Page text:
CCS turns public Informant
- CCS launches education campaign
- Leverages The Informant movie
- Partners with Warner Brothers
Singapore - The Competition Commission of Singapore (CCS) is running a public education campaign and is using new movie The Informant to help promote its message.
The movie, starring Matt Damon, is based on the 2009 book by the same name which was written by journalist Eichenwald and covers the mid-1990's lysine price-fixing conspiracy in the US and the involvement of Fortune 500 company Archer Daniels Midland.
The CCS first learnt about the film around a year ago and according to its director of the strategic planning division, Poon King Wang, decided it was a perfect fit in delivering a message to both the public and private sectors in Singapore about what the Commission does.
"Because the content of the movie was about one of the biggest price fixing cartels, we believed that would explain creatively why the CCS is investigating and uncovering cartels," he said.
The idea was initially tested amongst business chambers and received great feedback.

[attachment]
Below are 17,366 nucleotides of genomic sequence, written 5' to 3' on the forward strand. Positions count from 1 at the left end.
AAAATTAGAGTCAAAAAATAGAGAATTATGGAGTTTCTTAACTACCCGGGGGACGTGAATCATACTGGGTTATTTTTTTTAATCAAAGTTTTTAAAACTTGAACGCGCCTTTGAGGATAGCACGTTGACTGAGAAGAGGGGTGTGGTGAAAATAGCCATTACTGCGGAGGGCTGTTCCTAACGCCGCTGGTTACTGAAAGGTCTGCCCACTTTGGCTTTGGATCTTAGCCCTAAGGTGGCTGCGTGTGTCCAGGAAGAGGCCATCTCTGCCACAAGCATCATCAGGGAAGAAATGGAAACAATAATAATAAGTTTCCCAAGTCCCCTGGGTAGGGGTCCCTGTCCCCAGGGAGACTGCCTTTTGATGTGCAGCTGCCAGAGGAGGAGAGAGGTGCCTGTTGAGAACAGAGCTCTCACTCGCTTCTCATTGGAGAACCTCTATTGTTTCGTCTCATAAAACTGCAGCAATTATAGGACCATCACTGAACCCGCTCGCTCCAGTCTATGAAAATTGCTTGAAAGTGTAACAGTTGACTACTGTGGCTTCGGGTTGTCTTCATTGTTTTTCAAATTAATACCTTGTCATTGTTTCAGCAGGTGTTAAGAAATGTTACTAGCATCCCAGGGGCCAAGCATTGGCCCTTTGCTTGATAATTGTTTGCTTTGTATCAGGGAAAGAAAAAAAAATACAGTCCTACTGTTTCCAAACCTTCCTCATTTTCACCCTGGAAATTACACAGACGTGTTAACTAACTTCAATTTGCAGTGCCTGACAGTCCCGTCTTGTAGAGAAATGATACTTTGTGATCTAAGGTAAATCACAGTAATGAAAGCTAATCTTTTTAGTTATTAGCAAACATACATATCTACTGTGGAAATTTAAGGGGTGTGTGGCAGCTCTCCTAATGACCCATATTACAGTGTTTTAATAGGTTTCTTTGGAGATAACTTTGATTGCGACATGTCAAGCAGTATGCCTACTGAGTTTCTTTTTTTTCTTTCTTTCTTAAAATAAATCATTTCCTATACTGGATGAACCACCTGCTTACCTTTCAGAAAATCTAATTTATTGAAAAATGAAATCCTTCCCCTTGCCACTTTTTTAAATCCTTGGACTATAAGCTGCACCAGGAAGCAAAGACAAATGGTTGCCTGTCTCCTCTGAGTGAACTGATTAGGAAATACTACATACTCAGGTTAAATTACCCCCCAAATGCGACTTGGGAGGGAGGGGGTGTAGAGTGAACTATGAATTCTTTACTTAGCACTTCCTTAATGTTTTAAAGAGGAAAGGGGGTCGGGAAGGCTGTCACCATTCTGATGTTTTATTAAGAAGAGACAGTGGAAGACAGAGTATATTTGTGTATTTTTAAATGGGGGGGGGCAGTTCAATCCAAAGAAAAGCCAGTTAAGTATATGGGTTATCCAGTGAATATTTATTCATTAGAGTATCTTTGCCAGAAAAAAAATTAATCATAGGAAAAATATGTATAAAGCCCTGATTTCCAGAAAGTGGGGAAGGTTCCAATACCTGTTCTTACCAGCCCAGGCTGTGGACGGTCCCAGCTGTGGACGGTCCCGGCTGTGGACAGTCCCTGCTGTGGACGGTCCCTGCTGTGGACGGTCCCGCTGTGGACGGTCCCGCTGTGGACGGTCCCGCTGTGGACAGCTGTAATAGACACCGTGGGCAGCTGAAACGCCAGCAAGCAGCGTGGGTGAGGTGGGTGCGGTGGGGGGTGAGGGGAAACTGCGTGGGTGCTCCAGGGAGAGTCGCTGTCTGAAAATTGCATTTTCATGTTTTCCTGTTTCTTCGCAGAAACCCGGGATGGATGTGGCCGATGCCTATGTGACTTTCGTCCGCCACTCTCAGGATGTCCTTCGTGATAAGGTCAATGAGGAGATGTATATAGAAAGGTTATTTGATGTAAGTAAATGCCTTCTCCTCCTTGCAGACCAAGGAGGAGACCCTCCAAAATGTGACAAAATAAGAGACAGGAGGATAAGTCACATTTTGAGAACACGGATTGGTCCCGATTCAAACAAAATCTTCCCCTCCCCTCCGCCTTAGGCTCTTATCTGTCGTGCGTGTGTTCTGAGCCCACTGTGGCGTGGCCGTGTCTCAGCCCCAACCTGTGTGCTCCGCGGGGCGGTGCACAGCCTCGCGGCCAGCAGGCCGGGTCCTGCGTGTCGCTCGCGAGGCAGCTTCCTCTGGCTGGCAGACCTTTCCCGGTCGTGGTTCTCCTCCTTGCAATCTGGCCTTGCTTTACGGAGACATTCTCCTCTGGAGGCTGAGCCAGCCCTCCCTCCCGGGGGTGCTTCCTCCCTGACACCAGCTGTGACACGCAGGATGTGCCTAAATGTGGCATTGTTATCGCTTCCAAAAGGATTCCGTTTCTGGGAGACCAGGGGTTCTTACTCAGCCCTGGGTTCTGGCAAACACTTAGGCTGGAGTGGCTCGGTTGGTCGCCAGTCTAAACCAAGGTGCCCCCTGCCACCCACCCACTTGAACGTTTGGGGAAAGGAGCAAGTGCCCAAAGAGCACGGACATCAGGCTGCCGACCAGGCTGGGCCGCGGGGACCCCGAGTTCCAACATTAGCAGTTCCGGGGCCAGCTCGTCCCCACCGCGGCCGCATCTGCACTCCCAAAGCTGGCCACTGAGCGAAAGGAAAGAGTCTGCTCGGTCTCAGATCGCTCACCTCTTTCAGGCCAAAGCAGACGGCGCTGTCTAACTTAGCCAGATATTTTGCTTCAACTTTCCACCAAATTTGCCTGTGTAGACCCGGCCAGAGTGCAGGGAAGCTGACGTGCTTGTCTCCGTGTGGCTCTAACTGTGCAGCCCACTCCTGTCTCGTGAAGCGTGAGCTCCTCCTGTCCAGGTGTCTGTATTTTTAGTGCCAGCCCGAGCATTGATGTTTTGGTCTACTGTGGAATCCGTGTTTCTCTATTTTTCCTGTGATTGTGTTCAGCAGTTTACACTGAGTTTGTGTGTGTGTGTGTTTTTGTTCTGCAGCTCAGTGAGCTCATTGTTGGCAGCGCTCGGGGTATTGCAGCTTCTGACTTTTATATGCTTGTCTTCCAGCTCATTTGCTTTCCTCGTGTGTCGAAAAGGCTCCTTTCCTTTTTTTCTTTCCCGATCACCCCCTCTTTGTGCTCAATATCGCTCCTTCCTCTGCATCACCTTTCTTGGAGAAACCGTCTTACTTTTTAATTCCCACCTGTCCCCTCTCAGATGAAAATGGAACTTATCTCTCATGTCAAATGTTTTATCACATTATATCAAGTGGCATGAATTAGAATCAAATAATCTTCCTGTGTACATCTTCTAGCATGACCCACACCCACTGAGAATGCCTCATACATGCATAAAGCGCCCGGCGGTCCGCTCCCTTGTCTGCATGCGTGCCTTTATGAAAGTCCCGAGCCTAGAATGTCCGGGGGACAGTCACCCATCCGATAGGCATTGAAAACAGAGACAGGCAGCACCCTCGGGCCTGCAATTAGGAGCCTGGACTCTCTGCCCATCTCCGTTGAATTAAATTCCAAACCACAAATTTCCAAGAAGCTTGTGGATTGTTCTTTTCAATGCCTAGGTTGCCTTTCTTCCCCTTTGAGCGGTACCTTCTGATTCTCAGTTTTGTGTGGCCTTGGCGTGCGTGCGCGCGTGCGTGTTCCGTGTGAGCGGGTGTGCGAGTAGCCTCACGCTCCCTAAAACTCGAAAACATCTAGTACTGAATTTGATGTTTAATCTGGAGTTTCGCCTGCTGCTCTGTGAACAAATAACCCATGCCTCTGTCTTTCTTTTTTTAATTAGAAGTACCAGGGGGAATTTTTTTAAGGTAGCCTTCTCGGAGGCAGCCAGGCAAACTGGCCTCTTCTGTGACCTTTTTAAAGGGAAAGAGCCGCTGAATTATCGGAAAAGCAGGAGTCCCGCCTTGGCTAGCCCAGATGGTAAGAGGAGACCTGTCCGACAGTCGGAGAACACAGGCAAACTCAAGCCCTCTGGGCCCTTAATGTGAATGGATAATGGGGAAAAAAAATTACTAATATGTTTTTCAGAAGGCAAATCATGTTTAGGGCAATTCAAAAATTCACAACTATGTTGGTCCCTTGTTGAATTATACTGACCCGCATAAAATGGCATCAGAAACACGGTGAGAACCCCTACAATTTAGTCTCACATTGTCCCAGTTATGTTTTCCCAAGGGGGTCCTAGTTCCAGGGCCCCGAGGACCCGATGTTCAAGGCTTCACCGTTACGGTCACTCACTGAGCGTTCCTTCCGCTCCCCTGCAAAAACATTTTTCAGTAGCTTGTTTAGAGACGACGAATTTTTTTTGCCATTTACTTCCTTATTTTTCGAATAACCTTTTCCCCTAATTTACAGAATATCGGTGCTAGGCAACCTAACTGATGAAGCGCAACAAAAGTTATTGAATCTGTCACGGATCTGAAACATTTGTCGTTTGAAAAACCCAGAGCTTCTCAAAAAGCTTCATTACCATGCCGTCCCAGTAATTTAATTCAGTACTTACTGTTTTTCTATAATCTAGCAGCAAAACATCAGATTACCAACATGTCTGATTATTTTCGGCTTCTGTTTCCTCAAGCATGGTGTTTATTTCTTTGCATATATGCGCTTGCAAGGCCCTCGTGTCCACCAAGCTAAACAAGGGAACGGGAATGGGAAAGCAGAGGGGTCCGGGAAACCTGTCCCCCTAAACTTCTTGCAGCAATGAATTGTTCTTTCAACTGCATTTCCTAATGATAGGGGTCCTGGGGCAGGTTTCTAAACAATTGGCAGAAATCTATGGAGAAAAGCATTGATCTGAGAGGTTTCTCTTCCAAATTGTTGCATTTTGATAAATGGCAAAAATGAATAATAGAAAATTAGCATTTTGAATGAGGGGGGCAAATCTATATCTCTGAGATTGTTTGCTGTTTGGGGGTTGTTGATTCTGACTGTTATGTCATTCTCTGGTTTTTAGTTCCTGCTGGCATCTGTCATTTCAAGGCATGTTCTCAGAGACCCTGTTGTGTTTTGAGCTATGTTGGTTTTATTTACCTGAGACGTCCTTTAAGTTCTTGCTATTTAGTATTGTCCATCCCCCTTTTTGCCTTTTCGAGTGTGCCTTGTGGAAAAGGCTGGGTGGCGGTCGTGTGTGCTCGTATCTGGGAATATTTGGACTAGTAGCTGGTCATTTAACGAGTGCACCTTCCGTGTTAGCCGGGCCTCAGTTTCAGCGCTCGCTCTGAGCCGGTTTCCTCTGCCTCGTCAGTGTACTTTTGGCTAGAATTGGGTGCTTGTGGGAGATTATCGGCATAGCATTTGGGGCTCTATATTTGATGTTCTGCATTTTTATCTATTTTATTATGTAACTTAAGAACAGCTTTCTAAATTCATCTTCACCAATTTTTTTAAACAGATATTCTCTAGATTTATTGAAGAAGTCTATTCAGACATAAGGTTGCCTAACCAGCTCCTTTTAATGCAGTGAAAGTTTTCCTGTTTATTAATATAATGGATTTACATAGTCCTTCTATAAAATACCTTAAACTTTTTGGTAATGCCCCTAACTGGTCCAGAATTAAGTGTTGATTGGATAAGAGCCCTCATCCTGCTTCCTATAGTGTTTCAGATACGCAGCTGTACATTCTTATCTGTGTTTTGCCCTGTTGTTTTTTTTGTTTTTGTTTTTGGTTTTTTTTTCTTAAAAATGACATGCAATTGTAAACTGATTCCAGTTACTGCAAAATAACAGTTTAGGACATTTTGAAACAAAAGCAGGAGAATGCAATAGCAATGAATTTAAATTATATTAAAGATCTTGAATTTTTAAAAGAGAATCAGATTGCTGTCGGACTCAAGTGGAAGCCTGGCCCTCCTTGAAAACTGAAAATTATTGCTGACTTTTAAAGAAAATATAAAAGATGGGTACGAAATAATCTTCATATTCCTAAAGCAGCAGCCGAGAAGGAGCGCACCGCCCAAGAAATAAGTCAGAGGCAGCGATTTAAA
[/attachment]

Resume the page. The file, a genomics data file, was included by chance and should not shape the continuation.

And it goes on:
"It's a topic they felt their members should know about and something they could always watch out for - it was also seen as a fresh idea to get their members together," Poon said.
Well over 300 people recently attended the CCS-organised preview screening of The Informant, while various CCS collaterals are available at current screenings. A partnership with the Kinokuniya bookstore also involves collaterals placement while an online contest is also taking place to further push the campaign's message.
"We thought that (the movie) showed a very close parallel to what we do. People coming forward from inside the organisation - that was one of the most important messages," Poon said.
According to the CCS, the education campaign has received great feedback from all sectors and if another opportunity to push its message present itself, the Commission will again look to use new platforms.
"We are always looking for opportunities to raise awareness," said CCS chief executive Teo Eng Cheong.
"It's a good time for people to be more aware of what we do and how we do it."
In addition, the CCS has also recently launched a corporate trailer for businesses and consumers to learn more about the harms of price-fixing conspiracies.